Britain is looking towards the Pacific trading bloc abandoned by the US as it seeks out new trade opportunities after Brexit.
The Trans-Pacific Partnership (TPP) was ditched by Donald Trump in one of his first acts as US President, but the UK government now has its eyes on the bloc and has held informal discussions with members.
Following the departure of the US, the TPP now has 11 members, which include Australia, Japan, Canada and Mexico.
The bloc is working on a revised trade deal, the Comprehensive and Progressive Agreement for Trans-Pacific Partnership, that they expect to sign early this year.
A spokeswoman for the Department of International Trade said the government had not ruled out “plurilateral relationships”.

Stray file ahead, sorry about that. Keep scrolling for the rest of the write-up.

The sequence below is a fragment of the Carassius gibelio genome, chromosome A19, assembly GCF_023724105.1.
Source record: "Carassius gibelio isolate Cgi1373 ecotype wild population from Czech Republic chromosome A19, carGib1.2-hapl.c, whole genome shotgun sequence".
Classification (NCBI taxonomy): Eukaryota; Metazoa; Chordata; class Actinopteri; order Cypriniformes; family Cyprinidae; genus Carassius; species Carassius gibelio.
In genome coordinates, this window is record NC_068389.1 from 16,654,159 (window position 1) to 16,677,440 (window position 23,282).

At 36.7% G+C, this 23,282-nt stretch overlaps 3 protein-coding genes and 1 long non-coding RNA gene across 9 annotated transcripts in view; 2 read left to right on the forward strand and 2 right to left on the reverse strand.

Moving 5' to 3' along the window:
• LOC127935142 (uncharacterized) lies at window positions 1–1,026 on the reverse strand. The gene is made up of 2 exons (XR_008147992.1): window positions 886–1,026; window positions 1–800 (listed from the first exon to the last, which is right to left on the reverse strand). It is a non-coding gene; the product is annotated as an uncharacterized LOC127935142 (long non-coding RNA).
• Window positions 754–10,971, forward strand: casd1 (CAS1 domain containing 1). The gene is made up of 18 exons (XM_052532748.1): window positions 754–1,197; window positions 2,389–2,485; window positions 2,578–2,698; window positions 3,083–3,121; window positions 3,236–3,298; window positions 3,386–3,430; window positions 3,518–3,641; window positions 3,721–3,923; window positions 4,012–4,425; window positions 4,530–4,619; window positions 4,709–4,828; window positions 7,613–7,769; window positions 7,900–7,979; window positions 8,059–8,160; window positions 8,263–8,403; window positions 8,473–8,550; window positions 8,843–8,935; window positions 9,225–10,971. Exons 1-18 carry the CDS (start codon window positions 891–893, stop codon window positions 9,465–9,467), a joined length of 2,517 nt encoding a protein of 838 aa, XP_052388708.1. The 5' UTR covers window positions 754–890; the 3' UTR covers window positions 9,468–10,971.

“We have set up 14 trade ‘working groups’ across 21 countries to explore the best ways of progressing our trade and investment relationships across the world,” she said.
British officials have discussed the possibility of joining the TPP with officials in Australia and New Zealand, where the UK government has already set up trade working groups.
However, it is unlikely talks will progress until the UK has secured its deal with the EU.
The Pacific group was an initiative backed by Barack Obama. However, Trump said the accord would be a “potential disaster” for the US, and said his decision to leave the TPP would protect US workers.
The news of Britain’s new ambitions in Asia comes as trade secretary Liam Fox heads to China for talks.